Henderson Watt noted an instance where a school rang the crisis team for help, who then brought out two adults who appeared to have no understanding of te ao Māori, resulting in an intervention that was “unwittingly horrendous”.
“It was totally inappropriate,” she said.
She wanted to see a Northland residential unit to prevent young people aren’t placed into an adult system as it doesn’t cater to their specific needs.
Dr Terryann Clark, professor and Cure Kids chair in child and adolescent mental health, said helpful responses to mental health were needed, given the higher levels of distress among young people.
“It’s really important to remember that hospitalisation is just one of the tools in the toolbox for people. Most children and young people can be treated really well in their communities with their whānau and friends,” Clark said.
She said support needed to be developmentally and culturally appropriate for young people needing respite support.
“We’ve been fighting for adolescent-specific services for a long time,” Clark said. “It must be terrifying being in the adult service and thinking this is your future”.
As the mental health sector remains stretched, schools are heavily relied upon to provide students with access to mental health support.
Mental Health and Addiction Services data showed in the last four years, around 14 per cent of child and adolescent mental health referrals were from Northland schools. School referrals enable secondary-level intervention and advice to occur.
But schools and counsellors feel overwhelmed by the number of students in distress and the complexity of their issues.
Te Manihi Tumuaki Northland Principals’ Association chair Alec Solomon said the mental health demands seen in the education sector in the last couple of years were unmatched.
“I think it’s never been more difficult for our rangatahi [young people]. They’re navigating unchartered territory with Covid but also the impact and effects of social media and the like, and currently, the resource simply doesn’t meet the need,” Solomon said.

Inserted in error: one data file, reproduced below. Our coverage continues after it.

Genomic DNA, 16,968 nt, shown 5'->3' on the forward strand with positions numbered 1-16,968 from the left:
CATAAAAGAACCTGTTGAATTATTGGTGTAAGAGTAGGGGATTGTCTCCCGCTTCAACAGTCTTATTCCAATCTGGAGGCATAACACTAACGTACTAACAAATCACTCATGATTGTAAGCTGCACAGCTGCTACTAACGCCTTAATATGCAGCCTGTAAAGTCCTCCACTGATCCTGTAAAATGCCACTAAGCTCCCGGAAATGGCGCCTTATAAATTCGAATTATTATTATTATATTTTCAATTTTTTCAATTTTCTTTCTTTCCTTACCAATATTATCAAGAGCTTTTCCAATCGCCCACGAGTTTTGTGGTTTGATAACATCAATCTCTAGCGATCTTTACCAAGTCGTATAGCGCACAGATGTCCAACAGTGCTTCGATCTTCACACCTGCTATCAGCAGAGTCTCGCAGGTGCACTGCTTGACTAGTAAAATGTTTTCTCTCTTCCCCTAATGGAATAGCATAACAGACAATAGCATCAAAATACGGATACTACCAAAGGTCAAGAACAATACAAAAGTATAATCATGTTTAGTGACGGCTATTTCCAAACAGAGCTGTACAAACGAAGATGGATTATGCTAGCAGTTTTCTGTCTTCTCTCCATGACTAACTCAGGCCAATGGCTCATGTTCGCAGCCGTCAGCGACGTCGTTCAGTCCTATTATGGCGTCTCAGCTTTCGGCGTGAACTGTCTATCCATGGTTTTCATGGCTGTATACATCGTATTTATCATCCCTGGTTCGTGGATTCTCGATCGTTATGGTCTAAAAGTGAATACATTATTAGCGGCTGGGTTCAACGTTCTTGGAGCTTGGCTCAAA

He called for early intervention to prevent young people needing acute mental health care.
“There will be some people that will end up in that really high-end crisis regardless, but my strong wondering is if support was offered earlier, could we have prevented anyone getting to the point where they need to be an inpatient in a mental health facility?”
He thought help should begin at primary school level.
A lack of inpatient facilities in Northland came as no surprise to Solomon.
“I’d love to say yes, that does shock me but no, because that’s the reality we’re in. We’ve got used to the resource not meeting the need.”
Brodie Stone is the education and general news reporter at the Advocate. Brodie recently graduated from Massey University and has a special interest in the environment and investigative reporting.
Where to get help:
• Lifeline: 0800 543 354 (available 24/7)
• Suicide Crisis Helpline: 0508 828 865 (0508 TAUTOKO) (available 24/7)
• Youth services: (06) 3555 906
• Youthline: 0800 376 633
• Kidsline: 0800 543 754 (available 24/7)
• Whatsup: 0800 942 8787 (1 pm to 11 pm)
• Depression helpline: 0800 111 757 (available 24/7)
• Rainbow Youth: (09) 376 4155
• Helpline: 1737
If it is an emergency and you feel like you or someone else is at risk, call 111.